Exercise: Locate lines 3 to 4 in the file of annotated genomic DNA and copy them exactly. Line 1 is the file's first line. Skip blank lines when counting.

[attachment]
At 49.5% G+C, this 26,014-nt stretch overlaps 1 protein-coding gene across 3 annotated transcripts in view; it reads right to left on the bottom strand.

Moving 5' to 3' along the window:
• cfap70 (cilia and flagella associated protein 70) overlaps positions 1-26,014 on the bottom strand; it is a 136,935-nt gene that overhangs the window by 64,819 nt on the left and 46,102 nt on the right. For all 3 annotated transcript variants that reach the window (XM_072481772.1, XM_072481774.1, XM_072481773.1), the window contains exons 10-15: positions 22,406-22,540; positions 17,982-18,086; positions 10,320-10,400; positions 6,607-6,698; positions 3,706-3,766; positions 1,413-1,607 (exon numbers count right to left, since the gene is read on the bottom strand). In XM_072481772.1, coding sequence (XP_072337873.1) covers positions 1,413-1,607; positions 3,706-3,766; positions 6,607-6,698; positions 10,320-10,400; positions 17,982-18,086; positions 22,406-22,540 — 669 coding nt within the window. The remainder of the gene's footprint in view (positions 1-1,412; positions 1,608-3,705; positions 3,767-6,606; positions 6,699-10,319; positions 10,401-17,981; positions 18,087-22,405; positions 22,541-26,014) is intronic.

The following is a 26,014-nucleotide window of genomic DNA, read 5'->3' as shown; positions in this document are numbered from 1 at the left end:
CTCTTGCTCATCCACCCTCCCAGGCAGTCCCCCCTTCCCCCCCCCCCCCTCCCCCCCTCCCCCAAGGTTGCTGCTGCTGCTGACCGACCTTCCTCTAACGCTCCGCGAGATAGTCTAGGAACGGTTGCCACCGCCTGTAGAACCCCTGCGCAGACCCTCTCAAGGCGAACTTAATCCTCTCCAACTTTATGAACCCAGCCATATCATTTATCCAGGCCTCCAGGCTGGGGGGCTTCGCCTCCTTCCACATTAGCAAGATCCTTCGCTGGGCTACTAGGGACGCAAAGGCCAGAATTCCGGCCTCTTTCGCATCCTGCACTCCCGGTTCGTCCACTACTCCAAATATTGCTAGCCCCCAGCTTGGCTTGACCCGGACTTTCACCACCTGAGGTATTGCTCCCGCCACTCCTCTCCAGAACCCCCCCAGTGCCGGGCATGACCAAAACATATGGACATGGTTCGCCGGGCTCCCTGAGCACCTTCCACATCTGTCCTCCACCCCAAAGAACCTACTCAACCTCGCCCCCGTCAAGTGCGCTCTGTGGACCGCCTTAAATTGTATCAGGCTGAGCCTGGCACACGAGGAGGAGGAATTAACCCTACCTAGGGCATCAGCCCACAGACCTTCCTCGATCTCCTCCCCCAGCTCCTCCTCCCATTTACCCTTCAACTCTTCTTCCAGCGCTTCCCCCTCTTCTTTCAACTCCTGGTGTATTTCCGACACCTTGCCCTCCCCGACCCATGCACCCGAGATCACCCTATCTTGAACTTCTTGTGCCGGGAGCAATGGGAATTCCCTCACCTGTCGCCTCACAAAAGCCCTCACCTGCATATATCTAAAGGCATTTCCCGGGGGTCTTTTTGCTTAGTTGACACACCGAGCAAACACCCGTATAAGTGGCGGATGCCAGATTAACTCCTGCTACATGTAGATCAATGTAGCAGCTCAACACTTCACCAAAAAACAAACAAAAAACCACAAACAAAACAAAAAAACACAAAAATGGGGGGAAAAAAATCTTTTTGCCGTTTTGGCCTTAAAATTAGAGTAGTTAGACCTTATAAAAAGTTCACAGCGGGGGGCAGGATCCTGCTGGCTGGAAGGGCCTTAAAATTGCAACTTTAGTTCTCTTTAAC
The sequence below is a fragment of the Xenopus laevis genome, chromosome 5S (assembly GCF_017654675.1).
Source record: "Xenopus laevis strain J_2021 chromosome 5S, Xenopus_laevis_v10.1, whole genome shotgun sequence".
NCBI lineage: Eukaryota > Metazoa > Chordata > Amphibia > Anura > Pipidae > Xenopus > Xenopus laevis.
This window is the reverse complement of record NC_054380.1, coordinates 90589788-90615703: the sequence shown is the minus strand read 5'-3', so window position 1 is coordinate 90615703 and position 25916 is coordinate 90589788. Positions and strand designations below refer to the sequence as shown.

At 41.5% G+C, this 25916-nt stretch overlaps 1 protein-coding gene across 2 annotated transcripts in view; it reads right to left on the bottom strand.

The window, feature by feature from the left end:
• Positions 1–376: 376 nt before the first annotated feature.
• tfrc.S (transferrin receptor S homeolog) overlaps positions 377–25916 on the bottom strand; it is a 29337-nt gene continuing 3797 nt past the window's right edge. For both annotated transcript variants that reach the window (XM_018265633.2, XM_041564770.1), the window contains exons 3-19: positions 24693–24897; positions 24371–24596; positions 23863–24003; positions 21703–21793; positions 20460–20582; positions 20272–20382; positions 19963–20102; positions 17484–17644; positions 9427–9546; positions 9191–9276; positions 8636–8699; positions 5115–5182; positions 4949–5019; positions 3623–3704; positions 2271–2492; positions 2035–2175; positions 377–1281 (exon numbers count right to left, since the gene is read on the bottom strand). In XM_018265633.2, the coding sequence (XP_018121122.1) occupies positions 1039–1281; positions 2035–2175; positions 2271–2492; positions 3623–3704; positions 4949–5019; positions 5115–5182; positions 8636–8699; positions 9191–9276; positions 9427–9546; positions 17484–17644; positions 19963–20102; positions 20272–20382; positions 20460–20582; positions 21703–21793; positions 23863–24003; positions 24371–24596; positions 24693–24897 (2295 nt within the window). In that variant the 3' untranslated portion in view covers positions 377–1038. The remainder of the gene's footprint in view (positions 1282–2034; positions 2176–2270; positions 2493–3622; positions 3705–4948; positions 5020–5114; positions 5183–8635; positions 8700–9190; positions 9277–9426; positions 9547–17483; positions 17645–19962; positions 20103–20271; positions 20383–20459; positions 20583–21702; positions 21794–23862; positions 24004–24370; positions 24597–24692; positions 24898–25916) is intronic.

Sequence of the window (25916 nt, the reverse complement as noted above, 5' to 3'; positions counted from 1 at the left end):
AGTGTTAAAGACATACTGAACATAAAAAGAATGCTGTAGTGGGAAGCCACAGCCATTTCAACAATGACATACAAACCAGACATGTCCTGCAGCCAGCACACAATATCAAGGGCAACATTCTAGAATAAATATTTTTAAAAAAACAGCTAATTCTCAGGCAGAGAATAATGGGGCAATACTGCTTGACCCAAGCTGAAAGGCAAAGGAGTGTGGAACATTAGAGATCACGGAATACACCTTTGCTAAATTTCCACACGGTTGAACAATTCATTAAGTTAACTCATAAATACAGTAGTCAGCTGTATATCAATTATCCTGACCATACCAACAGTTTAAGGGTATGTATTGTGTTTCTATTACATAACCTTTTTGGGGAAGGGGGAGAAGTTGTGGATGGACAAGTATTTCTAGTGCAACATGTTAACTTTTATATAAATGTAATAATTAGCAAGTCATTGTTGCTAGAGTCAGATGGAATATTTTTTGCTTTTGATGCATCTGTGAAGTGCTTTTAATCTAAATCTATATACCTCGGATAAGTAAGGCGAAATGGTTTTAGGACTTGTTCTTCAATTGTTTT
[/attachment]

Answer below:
• cfap70 (cilia and flagella associated protein 70) overlaps positions 1-26,014 on the bottom strand; it is a 136,935-nt gene that overhangs the window by 64,819 nt on the left and 46,102 nt on the right. For all 3 annotated transcript variants that reach the window (XM_072481772.1, XM_072481774.1, XM_072481773.1), the window contains exons 10-15: positions 22,406-22,540; positions 17,982-18,086; positions 10,320-10,400; positions 6,607-6,698; positions 3,706-3,766; positions 1,413-1,607 (exon numbers count right to left, since the gene is read on the bottom strand). In XM_072481772.1, coding sequence (XP_072337873.1) covers positions 1,413-1,607; positions 3,706-3,766; positions 6,607-6,698; positions 10,320-10,400; positions 17,982-18,086; positions 22,406-22,540 — 669 coding nt within the window. The remainder of the gene's footprint in view (positions 1-1,412; positions 1,608-3,705; positions 3,767-6,606; positions 6,699-10,319; positions 10,401-17,981; positions 18,087-22,405; positions 22,541-26,014) is intronic.

The following is a 26,014-nucleotide window of genomic DNA, read 5'->3' as shown; positions in this document are numbered from 1 at the left end: